Scott: Huh..

Martin: It’s an impossibility to feel depressed. Anyway, this therapy was more effective than any pharmaceuticals.

Scott: Awesome.

Martin: It was. Unfortunately it’s not promoted. Because the manufacturers of mirrors are not allowed to advertise mirrors as antidepressants.

Scott: laughs. Could you imagine if they made like a, I guess it would have to have like a camera or a mirror that took you and then morphed you. You know they do these morph things and..

Martin: Oh yeah yeah…

Scott: And you look at yourself, and even if you were depressed and looking at yourself in the mirror..

Martin: Yes, and you break out laughing.

Scott: You’re laughing at yourself in the mirror, even though you’re sitting there, like… uh poor me…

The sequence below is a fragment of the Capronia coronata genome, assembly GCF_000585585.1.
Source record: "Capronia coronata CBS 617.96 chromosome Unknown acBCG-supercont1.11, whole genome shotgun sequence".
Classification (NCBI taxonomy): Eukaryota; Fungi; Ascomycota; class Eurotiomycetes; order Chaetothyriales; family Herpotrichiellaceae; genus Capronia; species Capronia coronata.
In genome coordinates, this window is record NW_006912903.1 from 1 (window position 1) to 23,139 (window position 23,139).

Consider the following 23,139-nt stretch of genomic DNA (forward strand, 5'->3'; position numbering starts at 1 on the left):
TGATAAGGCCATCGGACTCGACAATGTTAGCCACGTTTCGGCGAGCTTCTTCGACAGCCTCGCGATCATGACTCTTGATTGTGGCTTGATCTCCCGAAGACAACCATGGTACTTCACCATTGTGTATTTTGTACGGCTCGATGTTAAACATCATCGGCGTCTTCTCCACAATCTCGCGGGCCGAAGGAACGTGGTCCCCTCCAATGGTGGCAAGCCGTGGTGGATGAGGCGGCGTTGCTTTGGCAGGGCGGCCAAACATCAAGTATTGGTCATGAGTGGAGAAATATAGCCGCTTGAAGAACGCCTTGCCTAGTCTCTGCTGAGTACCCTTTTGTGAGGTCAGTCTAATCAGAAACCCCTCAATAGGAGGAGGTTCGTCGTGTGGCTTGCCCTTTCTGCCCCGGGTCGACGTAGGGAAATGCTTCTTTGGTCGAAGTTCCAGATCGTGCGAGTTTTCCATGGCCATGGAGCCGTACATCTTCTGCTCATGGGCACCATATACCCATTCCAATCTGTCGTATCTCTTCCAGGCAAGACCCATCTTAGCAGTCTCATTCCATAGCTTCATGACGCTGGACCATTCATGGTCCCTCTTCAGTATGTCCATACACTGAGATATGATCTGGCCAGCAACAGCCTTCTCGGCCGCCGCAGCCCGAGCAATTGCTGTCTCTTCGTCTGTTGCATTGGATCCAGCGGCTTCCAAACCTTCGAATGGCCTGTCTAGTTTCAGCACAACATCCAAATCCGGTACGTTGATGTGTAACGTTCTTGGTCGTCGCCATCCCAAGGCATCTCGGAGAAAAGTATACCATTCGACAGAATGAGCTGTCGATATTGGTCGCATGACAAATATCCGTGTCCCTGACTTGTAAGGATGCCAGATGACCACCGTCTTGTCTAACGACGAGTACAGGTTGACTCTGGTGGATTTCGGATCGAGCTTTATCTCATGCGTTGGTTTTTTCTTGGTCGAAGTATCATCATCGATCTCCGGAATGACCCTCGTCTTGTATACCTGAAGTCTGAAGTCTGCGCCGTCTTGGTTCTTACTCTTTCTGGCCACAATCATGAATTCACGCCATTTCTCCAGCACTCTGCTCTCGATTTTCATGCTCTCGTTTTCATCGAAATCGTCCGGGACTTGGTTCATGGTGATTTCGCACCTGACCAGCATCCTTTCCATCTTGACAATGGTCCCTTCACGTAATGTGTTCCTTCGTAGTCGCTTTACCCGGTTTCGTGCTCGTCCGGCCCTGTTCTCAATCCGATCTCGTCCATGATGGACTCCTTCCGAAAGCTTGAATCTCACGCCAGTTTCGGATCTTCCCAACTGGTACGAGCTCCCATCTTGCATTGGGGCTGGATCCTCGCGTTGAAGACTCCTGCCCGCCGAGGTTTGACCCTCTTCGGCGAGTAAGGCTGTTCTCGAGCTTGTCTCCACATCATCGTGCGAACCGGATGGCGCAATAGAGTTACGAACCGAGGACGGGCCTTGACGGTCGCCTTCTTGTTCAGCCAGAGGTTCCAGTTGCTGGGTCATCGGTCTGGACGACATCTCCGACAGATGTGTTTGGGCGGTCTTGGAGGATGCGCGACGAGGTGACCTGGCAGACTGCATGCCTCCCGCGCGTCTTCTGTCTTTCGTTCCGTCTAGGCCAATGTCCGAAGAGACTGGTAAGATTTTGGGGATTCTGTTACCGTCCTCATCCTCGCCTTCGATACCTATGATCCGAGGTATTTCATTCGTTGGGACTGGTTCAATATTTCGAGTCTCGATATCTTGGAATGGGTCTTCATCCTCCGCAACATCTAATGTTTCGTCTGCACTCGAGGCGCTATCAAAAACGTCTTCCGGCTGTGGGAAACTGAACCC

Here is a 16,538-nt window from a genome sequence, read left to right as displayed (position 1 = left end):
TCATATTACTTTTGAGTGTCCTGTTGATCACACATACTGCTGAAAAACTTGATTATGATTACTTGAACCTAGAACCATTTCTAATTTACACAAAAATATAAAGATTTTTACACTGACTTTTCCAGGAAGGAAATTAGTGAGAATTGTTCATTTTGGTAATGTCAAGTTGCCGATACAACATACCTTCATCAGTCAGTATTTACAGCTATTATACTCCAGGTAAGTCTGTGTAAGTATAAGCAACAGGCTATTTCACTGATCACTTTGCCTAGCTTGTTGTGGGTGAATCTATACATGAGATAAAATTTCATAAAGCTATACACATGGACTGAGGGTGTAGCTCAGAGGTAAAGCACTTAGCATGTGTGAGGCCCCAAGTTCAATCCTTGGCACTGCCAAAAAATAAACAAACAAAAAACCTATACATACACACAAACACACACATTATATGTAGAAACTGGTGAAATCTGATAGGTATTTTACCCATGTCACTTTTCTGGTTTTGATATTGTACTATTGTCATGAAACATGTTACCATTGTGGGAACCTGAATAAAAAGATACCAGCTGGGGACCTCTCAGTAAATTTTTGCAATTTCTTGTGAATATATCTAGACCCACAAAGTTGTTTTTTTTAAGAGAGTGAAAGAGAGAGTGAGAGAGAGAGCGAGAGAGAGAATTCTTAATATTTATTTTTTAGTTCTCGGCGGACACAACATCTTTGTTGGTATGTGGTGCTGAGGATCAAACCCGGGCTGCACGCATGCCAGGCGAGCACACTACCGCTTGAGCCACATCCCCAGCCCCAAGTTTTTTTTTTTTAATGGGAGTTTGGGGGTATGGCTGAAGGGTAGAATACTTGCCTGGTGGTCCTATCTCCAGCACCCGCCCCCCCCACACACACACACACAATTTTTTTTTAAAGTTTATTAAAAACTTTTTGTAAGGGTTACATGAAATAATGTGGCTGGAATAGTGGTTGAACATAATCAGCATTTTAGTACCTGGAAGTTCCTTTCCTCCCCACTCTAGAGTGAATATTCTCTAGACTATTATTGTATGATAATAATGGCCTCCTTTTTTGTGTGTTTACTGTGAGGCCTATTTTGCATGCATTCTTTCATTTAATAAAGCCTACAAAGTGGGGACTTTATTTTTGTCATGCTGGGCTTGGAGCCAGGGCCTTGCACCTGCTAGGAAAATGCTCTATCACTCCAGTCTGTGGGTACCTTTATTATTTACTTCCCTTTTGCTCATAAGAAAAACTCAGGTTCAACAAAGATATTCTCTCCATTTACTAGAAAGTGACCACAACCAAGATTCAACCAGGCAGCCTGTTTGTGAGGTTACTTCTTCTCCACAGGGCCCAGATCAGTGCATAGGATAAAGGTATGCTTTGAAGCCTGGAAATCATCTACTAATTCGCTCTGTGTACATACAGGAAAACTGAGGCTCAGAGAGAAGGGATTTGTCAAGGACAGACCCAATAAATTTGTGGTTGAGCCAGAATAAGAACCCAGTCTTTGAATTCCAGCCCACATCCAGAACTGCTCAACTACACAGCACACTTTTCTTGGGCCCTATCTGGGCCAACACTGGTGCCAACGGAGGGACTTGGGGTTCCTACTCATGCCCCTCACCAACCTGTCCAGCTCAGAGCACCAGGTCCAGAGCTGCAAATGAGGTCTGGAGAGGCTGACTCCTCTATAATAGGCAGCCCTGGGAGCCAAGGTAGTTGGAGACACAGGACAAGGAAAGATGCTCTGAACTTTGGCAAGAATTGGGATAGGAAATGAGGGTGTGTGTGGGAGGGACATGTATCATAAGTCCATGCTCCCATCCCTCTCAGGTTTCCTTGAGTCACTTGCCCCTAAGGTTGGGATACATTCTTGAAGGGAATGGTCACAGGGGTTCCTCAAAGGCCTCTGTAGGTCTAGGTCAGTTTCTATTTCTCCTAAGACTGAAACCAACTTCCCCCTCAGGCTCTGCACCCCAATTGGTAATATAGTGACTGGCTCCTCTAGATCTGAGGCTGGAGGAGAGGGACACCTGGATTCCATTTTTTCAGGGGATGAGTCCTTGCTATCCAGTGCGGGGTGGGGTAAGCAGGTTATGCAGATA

Martin: Yes

Scott: But, yeah and also there’s a lot of fear mongering that goes on in the media, and you know, at the coffee, in the coffee room, on coffee breaks and everything else about things like swine flu, and AIDS.

Martin: Yes, yes this would be one particularly important aspect would be to fill your mind with the entertainment. You know, watch the News channel lots because it’ll certainly help you feel like you belong with everybody else.

Scott: Right.

Martin: Yeah, I’m thinking, yeah I want to be like everyone else, you know, I want to participate, right? I want to belong. So if everybody is totally worried about swine flu, well I guess I should be with everyone else, worried about swine flu. So not only will I get a chance of getting it, I will also by depressing my immune system, improve my chances of getting it. Yes, so, now what, right?

Scott: Self fulfilling prophecy, right?

Martin: Oh totally, totally.

Scott: And we’re not really talking, I mean the extreme of it is, hypochondriacs. Right?

Martin: Right, yes.

Scott: But that’s not really what we’re talking about here, we’re just talking about your general, basic state of mind and how important that is for your overall health.